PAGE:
Fact Check

Did Lincoln Say 'We the People Are the Rightful Masters of Both Congress and the Courts'?

"Don’t believe everything you read on the Internet just because there’s a photo with a quote next to it."

Published Jan. 20, 2019

(Original Caption) President Abraham Lincoln with General George B. McClellan at his headquarters at Antietam, October 3, 1862. From left: General George W. Morell, Colonel Alexander S. Webb, General McClellan, scout Adams, Dr. Jonathan Letterman, unidentified officer, President Lincoln, Colonel Henry Hunt, General Fitz, John Porter, unidentified officer.
Abraham Lincoln once said that 'We the people are the rightful masters of both Congress and the Courts.'


Despite the memetic admonition -- frequently attributed to Abraham Lincoln -- not to trust quotes one finds on the internet, a purported statement from the 16th U.S. President himself has been widely circulated as an online meme.

The words attributed to Lincoln in the meme hold that the Illinois politician believed "We the people are the rightful masters of both Congress and the Courts, not to overthrow the Constitution but to overthrow the men who would pervert the Constitution":

Cautionary memes aside, the Abraham Lincoln Papers at the Library of Congress document that Lincoln did indeed write these words, which are preserved among his notes for speeches he delivered in the latter part of 1859:

Although he lost the [1858] senatorial election to [Stephen] Douglas, Lincoln won national attention through the campaign and debates. A letter from Ohio politician William Dennison Jr. to Illinois's Lyman Trumbull requesting information on the Lincoln-Douglas debates show[s] that Lincoln's fame had spread beyond the borders of his home state.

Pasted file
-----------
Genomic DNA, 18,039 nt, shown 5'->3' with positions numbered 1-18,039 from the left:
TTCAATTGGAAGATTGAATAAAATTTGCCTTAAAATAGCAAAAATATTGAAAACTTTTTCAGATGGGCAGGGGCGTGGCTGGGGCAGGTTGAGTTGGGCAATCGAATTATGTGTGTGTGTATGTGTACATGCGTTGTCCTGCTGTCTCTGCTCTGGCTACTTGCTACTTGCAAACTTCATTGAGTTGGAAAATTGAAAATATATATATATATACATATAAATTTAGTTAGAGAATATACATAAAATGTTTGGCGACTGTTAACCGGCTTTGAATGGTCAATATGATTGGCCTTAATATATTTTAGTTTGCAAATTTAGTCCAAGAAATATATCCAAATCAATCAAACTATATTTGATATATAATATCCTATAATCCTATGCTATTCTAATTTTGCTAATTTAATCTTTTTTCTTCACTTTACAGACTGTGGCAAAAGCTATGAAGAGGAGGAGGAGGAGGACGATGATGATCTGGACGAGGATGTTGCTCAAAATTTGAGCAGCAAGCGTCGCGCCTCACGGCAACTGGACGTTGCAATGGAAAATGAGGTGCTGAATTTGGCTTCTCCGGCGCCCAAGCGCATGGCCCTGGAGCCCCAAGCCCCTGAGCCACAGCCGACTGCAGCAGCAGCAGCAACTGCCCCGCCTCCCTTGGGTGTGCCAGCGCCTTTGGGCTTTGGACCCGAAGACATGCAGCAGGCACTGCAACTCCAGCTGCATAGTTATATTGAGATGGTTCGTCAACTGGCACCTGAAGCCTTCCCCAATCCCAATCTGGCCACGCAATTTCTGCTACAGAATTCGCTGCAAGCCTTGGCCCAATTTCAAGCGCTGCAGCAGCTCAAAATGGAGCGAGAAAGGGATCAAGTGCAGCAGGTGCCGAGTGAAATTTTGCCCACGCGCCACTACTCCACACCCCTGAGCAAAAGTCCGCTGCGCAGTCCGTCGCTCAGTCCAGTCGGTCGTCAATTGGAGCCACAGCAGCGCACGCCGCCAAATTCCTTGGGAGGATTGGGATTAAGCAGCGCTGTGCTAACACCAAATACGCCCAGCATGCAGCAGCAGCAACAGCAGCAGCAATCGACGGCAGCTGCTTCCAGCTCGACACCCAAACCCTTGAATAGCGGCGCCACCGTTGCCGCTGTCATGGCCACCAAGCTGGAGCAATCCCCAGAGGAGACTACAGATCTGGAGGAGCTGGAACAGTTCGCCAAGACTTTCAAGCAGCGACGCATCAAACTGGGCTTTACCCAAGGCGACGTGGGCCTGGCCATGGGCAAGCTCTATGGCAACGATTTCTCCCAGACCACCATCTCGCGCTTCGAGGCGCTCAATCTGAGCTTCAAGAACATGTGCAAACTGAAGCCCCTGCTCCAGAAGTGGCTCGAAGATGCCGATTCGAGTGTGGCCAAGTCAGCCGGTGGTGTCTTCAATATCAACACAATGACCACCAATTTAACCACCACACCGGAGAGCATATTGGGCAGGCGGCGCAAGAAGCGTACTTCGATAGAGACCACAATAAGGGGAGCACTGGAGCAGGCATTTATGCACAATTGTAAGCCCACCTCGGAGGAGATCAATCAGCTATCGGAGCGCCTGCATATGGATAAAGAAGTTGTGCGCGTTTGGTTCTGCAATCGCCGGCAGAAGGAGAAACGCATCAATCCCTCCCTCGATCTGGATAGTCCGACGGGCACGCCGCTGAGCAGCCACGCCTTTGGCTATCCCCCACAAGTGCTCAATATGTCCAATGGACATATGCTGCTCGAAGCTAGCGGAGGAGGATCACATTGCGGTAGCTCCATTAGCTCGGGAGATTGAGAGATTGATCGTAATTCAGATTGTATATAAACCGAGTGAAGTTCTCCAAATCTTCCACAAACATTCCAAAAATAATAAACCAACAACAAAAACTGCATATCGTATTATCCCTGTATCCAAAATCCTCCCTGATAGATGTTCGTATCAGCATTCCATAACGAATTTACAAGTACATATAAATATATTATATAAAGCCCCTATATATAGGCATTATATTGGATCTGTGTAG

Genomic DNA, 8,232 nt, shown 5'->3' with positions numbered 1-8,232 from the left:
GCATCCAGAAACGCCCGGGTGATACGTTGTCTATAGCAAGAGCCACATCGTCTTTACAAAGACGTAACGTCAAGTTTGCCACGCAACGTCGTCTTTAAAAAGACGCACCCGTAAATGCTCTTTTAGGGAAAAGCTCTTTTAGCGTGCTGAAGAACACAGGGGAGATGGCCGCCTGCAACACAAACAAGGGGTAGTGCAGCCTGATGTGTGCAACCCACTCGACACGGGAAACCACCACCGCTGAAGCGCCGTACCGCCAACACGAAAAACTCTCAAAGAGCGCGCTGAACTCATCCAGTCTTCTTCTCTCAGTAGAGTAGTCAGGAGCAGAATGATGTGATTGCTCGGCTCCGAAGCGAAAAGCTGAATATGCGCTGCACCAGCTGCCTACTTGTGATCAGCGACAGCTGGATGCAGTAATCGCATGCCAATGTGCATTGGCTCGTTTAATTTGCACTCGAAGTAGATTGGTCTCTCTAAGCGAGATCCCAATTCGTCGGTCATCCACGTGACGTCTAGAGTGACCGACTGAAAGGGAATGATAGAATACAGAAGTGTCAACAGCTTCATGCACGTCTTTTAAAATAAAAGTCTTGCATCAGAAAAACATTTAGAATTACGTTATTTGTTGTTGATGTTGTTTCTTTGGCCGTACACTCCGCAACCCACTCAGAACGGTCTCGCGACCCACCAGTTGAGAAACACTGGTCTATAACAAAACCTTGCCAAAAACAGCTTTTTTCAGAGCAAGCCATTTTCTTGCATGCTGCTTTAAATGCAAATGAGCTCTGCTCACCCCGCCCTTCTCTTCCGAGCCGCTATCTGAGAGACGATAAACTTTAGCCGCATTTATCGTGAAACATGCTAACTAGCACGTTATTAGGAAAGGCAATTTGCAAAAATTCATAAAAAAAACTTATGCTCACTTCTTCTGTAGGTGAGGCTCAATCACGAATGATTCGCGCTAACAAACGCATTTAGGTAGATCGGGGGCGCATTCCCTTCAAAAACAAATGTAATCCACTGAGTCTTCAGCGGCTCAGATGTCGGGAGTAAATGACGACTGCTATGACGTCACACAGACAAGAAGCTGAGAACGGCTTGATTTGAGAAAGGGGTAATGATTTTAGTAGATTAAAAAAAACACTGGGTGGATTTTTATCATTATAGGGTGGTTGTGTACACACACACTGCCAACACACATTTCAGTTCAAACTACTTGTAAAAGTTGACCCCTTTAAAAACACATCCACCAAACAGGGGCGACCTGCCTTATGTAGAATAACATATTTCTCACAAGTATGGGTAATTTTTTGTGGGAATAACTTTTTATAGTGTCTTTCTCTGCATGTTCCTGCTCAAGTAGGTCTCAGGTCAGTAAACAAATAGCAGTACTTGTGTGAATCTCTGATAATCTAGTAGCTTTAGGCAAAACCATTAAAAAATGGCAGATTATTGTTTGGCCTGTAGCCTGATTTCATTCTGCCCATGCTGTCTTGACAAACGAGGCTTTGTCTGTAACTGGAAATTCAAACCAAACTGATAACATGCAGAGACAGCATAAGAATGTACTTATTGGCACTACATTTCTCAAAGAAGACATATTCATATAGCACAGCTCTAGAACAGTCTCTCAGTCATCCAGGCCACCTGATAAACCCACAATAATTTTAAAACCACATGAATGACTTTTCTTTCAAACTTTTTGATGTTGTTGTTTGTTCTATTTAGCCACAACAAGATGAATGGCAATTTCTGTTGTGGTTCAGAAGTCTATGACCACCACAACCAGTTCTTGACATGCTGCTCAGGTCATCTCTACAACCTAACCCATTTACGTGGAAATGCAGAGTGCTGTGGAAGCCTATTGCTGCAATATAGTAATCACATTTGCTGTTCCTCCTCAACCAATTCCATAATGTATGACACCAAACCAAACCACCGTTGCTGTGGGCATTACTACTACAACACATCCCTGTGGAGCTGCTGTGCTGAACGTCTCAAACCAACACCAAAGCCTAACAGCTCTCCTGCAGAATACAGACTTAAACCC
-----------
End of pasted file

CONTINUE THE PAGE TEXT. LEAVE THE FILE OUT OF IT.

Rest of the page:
As Lincoln's popularity within the Republican Party grew, he was invited to address members of his party throughout the nation. In September 1859 Lincoln gave several speeches to Ohio Republicans, and on February 27, 1860, he spoke at Cooper Union in New York City.

As the Library of Congress observed, the words in question appeared among notes in which Lincoln worked out how to articulate his "policy on slavery, and his positions on popular sovereignty and the Supreme Court's Dred Scott decision":

"We must not disturb slavery in the states where it exists, because the Constitution, and the peace of the country both forbid us — We must not withhold an efficient fugitive slave law, because the constitution demands it —

But we must, by a national policy, prevent the spread of slavery into new territories, or free states, because the constitution does not forbid us, and the general welfare does demand such prevention — We must prevent the revival of the African slave trade, because the constitution does not forbid us, and the general welfare does require the prevention — We must prevent these things being done, by either congresses or courts — The people — the people — are the rightful masters of both Congresses, and courts — not to overthrow the Constitution, but to overthrow the men who pervert it —"


Library of Congress.   "Abraham Lincoln Papers at the Library of Congress."     Accessed 20 January 2019.

David Mikkelson founded the site now known as snopes.com back in 1994.